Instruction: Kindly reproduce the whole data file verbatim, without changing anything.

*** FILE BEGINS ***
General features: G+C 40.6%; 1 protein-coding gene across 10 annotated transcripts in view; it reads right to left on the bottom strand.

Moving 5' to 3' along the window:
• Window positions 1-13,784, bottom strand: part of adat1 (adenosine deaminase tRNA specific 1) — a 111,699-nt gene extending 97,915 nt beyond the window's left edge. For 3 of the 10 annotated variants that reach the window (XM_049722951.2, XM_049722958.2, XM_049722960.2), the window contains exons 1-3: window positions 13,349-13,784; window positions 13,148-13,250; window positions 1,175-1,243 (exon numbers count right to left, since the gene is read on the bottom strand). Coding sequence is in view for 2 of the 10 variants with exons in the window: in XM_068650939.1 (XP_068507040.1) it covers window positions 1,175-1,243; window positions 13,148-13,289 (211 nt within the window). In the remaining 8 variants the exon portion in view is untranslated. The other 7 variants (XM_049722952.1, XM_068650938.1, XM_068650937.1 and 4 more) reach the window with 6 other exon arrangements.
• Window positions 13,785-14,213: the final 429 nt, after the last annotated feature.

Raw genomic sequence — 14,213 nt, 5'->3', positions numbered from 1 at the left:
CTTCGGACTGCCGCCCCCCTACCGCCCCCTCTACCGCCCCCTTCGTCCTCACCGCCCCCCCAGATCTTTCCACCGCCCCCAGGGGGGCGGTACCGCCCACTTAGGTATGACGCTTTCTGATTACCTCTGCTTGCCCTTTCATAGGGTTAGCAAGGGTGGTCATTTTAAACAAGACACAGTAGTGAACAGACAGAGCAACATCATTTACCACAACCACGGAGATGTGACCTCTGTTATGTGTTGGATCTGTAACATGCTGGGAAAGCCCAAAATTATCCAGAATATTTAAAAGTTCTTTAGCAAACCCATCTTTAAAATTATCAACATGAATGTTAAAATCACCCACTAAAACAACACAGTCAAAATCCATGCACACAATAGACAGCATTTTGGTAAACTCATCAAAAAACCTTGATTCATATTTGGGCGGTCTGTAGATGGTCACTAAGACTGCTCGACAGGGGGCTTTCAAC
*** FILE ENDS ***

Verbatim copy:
General features: G+C 40.6%; 1 protein-coding gene across 10 annotated transcripts in view; it reads right to left on the bottom strand.

Moving 5' to 3' along the window:
• Window positions 1-13,784, bottom strand: part of adat1 (adenosine deaminase tRNA specific 1) — a 111,699-nt gene extending 97,915 nt beyond the window's left edge. For 3 of the 10 annotated variants that reach the window (XM_049722951.2, XM_049722958.2, XM_049722960.2), the window contains exons 1-3: window positions 13,349-13,784; window positions 13,148-13,250; window positions 1,175-1,243 (exon numbers count right to left, since the gene is read on the bottom strand). Coding sequence is in view for 2 of the 10 variants with exons in the window: in XM_068650939.1 (XP_068507040.1) it covers window positions 1,175-1,243; window positions 13,148-13,289 (211 nt within the window). In the remaining 8 variants the exon portion in view is untranslated. The other 7 variants (XM_049722952.1, XM_068650938.1, XM_068650937.1 and 4 more) reach the window with 6 other exon arrangements.
• Window positions 13,785-14,213: the final 429 nt, after the last annotated feature.

Raw genomic sequence — 14,213 nt, 5'->3', positions numbered from 1 at the left:
CTTCGGACTGCCGCCCCCCTACCGCCCCCTCTACCGCCCCCTTCGTCCTCACCGCCCCCCCAGATCTTTCCACCGCCCCCAGGGGGGCGGTACCGCCCACTTAGGTATGACGCTTTCTGATTACCTCTGCTTGCCCTTTCATAGGGTTAGCAAGGGTGGTCATTTTAAACAAGACACAGTAGTGAACAGACAGAGCAACATCATTTACCACAACCACGGAGATGTGACCTCTGTTATGTGTTGGATCTGTAACATGCTGGGAAAGCCCAAAATTATCCAGAATATTTAAAAGTTCTTTAGCAAACCCATCTTTAAAATTATCAACATGAATGTTAAAATCACCCACTAAAACAACACAGTCAAAATCCATGCACACAATAGACAGCATTTTGGTAAACTCATCAAAAAACCTTGATTCATATTTGGGCGGTCTGTAGATGGTCACTAAGACTGCTCGACAGGGGGCTTTCAAC